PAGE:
Samsung Electronics said on Wednesday it has developed a tiny, 2G-byte memory card for use in mobile phones, just three months after it announced a card with half of that capacity.
The 2G-byte MMCmicro card is about the size and shape of one key on a standard computer keyboard and just 1.1 millimeters (0.04 inches) thick. It can store as much as 12 hours of "mobile video," Samsung said, without specifying a format.
It can also transmit data quickly. A user can download three hours of mobile video, for example, in less than two minutes, according to Samsung. The cards can read data at 10M bps (bits per second) and write at 7M bps, the Seoul-based company said.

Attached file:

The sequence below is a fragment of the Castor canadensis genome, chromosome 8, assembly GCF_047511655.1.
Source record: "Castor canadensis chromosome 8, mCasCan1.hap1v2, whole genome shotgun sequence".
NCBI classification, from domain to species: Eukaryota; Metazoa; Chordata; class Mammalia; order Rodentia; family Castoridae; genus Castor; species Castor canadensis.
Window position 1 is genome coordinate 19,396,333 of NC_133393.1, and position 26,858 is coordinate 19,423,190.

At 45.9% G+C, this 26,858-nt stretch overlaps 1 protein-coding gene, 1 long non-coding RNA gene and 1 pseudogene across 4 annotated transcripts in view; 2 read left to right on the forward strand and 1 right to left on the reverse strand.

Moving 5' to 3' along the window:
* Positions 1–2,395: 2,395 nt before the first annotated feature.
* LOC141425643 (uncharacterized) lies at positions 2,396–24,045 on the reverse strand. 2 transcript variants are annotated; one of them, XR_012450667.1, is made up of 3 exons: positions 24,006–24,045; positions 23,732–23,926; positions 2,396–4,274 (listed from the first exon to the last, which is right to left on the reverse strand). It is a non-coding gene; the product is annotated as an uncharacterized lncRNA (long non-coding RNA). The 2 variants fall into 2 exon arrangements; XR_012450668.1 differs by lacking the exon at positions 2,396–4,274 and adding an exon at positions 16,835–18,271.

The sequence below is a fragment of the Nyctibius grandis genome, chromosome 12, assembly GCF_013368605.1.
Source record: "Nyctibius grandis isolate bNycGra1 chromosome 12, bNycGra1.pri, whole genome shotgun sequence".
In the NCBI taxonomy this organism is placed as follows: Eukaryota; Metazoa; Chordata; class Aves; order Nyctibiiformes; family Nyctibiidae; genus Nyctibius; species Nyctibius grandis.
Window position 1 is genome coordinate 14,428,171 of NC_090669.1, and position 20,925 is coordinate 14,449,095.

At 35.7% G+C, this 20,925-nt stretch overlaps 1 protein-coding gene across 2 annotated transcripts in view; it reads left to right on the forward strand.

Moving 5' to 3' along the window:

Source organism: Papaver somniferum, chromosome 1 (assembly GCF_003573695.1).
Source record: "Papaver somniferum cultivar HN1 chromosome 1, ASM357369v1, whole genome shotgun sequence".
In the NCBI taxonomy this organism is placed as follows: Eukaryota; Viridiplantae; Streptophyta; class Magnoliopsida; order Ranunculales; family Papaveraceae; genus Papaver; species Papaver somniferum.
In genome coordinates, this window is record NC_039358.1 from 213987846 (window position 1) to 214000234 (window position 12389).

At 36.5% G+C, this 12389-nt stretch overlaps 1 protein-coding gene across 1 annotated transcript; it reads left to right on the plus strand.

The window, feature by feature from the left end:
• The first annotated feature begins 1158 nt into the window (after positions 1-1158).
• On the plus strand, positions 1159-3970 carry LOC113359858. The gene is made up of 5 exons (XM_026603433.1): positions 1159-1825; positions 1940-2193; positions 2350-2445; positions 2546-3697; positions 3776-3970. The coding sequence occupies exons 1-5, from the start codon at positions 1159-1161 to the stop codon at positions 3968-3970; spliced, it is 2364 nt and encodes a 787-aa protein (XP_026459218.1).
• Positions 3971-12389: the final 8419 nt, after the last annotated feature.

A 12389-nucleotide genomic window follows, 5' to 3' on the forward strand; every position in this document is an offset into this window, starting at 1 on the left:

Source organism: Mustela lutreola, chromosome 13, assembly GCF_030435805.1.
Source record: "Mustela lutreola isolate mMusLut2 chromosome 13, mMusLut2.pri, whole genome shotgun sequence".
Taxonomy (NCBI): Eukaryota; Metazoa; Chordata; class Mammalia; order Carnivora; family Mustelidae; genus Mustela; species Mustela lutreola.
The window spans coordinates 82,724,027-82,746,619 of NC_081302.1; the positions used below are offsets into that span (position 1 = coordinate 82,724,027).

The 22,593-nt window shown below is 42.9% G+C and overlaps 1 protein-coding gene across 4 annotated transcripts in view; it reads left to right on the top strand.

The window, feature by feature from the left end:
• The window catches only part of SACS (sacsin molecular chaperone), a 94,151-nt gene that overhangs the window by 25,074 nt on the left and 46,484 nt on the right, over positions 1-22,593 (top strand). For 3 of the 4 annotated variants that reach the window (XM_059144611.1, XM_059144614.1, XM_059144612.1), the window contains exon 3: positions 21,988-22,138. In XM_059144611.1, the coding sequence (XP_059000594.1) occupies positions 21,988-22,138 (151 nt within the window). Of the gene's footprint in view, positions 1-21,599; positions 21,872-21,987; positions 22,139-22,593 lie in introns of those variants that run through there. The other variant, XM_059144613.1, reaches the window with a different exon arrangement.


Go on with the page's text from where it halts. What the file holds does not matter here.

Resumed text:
Both the 2G-byte and 1G-byte cards are expected to become available later this year, Samsung said. There was no word yet on pricing.
The cards are based on MMCmicro, a format designed by Samsung that's based on the MMC (Multimedia Card) standard. The MMC standard competes with SD (Secure Digital) cards. Many handset makers, including Samsung, make phones compatible with both card types.
Earlier this year, SanDisk Inc. announced a 1G-byte card based on its smallest memory card format, MicroSD.
Memory card developers are reducing the size of the cards and boosting their memory capabilities to accommodate for small cell phones and for the additional data services that cellular operators are offering.